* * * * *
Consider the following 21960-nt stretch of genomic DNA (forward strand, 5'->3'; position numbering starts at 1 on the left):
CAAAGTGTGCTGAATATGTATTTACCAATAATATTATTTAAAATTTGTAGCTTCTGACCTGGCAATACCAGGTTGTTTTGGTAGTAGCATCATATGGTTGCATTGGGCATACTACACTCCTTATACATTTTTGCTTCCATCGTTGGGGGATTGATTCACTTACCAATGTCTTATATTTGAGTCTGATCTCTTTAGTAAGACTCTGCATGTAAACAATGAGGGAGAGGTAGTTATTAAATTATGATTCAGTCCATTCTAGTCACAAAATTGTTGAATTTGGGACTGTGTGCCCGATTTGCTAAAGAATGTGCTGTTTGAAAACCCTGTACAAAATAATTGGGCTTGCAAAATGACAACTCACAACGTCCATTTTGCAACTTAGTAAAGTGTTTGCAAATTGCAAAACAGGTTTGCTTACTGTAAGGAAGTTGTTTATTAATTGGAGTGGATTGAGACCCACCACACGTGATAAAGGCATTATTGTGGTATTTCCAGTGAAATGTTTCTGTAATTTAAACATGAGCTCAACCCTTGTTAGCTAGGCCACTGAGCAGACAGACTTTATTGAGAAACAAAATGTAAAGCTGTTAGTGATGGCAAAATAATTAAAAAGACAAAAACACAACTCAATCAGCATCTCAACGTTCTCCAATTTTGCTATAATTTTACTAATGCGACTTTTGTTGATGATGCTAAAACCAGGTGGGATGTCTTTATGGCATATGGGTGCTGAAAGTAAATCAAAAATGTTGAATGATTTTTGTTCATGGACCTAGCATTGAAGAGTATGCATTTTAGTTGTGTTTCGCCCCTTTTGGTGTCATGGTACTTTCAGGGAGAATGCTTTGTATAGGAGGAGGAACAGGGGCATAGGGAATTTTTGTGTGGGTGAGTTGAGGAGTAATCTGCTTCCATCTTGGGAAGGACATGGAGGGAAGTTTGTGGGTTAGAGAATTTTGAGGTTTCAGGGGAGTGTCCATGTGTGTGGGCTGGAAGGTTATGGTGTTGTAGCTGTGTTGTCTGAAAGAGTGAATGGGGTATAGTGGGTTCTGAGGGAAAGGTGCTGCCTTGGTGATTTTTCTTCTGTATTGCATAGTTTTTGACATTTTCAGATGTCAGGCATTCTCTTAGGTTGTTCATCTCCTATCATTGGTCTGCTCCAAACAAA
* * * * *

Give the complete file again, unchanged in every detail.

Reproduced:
Consider the following 21960-nt stretch of genomic DNA (forward strand, 5'->3'; position numbering starts at 1 on the left):
CAAAGTGTGCTGAATATGTATTTACCAATAATATTATTTAAAATTTGTAGCTTCTGACCTGGCAATACCAGGTTGTTTTGGTAGTAGCATCATATGGTTGCATTGGGCATACTACACTCCTTATACATTTTTGCTTCCATCGTTGGGGGATTGATTCACTTACCAATGTCTTATATTTGAGTCTGATCTCTTTAGTAAGACTCTGCATGTAAACAATGAGGGAGAGGTAGTTATTAAATTATGATTCAGTCCATTCTAGTCACAAAATTGTTGAATTTGGGACTGTGTGCCCGATTTGCTAAAGAATGTGCTGTTTGAAAACCCTGTACAAAATAATTGGGCTTGCAAAATGACAACTCACAACGTCCATTTTGCAACTTAGTAAAGTGTTTGCAAATTGCAAAACAGGTTTGCTTACTGTAAGGAAGTTGTTTATTAATTGGAGTGGATTGAGACCCACCACACGTGATAAAGGCATTATTGTGGTATTTCCAGTGAAATGTTTCTGTAATTTAAACATGAGCTCAACCCTTGTTAGCTAGGCCACTGAGCAGACAGACTTTATTGAGAAACAAAATGTAAAGCTGTTAGTGATGGCAAAATAATTAAAAAGACAAAAACACAACTCAATCAGCATCTCAACGTTCTCCAATTTTGCTATAATTTTACTAATGCGACTTTTGTTGATGATGCTAAAACCAGGTGGGATGTCTTTATGGCATATGGGTGCTGAAAGTAAATCAAAAATGTTGAATGATTTTTGTTCATGGACCTAGCATTGAAGAGTATGCATTTTAGTTGTGTTTCGCCCCTTTTGGTGTCATGGTACTTTCAGGGAGAATGCTTTGTATAGGAGGAGGAACAGGGGCATAGGGAATTTTTGTGTGGGTGAGTTGAGGAGTAATCTGCTTCCATCTTGGGAAGGACATGGAGGGAAGTTTGTGGGTTAGAGAATTTTGAGGTTTCAGGGGAGTGTCCATGTGTGTGGGCTGGAAGGTTATGGTGTTGTAGCTGTGTTGTCTGAAAGAGTGAATGGGGTATAGTGGGTTCTGAGGGAAAGGTGCTGCCTTGGTGATTTTTCTTCTGTATTGCATAGTTTTTGACATTTTCAGATGTCAGGCATTCTCTTAGGTTGTTCATCTCCTATCATTGGTCTGCTCCAAACAAA